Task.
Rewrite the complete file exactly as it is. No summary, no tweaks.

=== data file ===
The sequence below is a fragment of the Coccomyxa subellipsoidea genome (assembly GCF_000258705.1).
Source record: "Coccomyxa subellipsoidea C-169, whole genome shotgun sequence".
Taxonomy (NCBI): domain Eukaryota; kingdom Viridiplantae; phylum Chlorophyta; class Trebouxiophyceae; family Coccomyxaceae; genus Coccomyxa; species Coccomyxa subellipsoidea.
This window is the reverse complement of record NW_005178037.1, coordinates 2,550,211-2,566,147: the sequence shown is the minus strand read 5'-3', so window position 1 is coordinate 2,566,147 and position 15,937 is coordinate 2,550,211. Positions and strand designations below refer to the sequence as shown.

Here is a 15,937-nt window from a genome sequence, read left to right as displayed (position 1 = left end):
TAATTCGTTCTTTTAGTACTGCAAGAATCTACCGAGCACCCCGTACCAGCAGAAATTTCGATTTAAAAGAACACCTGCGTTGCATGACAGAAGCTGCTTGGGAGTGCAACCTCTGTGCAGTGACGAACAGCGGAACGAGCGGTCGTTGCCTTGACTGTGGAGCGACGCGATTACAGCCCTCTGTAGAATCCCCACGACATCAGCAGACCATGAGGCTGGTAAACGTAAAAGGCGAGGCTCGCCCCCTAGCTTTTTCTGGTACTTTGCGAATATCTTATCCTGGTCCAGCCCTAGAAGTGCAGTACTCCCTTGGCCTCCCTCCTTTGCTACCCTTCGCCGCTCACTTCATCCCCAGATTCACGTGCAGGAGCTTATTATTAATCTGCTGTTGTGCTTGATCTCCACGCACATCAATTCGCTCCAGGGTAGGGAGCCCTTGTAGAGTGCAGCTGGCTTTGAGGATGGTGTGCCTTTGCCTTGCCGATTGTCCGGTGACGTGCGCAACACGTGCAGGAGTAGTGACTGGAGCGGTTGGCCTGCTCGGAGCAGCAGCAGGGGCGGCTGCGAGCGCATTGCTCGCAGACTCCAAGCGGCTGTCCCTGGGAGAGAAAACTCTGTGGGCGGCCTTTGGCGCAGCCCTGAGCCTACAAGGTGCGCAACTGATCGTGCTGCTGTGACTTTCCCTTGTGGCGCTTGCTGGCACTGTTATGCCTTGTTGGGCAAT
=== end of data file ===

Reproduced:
The sequence below is a fragment of the Coccomyxa subellipsoidea genome (assembly GCF_000258705.1).
Source record: "Coccomyxa subellipsoidea C-169, whole genome shotgun sequence".
Taxonomy (NCBI): domain Eukaryota; kingdom Viridiplantae; phylum Chlorophyta; class Trebouxiophyceae; family Coccomyxaceae; genus Coccomyxa; species Coccomyxa subellipsoidea.
This window is the reverse complement of record NW_005178037.1, coordinates 2,550,211-2,566,147: the sequence shown is the minus strand read 5'-3', so window position 1 is coordinate 2,566,147 and position 15,937 is coordinate 2,550,211. Positions and strand designations below refer to the sequence as shown.

Here is a 15,937-nt window from a genome sequence, read left to right as displayed (position 1 = left end):
TAATTCGTTCTTTTAGTACTGCAAGAATCTACCGAGCACCCCGTACCAGCAGAAATTTCGATTTAAAAGAACACCTGCGTTGCATGACAGAAGCTGCTTGGGAGTGCAACCTCTGTGCAGTGACGAACAGCGGAACGAGCGGTCGTTGCCTTGACTGTGGAGCGACGCGATTACAGCCCTCTGTAGAATCCCCACGACATCAGCAGACCATGAGGCTGGTAAACGTAAAAGGCGAGGCTCGCCCCCTAGCTTTTTCTGGTACTTTGCGAATATCTTATCCTGGTCCAGCCCTAGAAGTGCAGTACTCCCTTGGCCTCCCTCCTTTGCTACCCTTCGCCGCTCACTTCATCCCCAGATTCACGTGCAGGAGCTTATTATTAATCTGCTGTTGTGCTTGATCTCCACGCACATCAATTCGCTCCAGGGTAGGGAGCCCTTGTAGAGTGCAGCTGGCTTTGAGGATGGTGTGCCTTTGCCTTGCCGATTGTCCGGTGACGTGCGCAACACGTGCAGGAGTAGTGACTGGAGCGGTTGGCCTGCTCGGAGCAGCAGCAGGGGCGGCTGCGAGCGCATTGCTCGCAGACTCCAAGCGGCTGTCCCTGGGAGAGAAAACTCTGTGGGCGGCCTTTGGCGCAGCCCTGAGCCTACAAGGTGCGCAACTGATCGTGCTGCTGTGACTTTCCCTTGTGGCGCTTGCTGGCACTGTTATGCCTTGTTGGGCAAT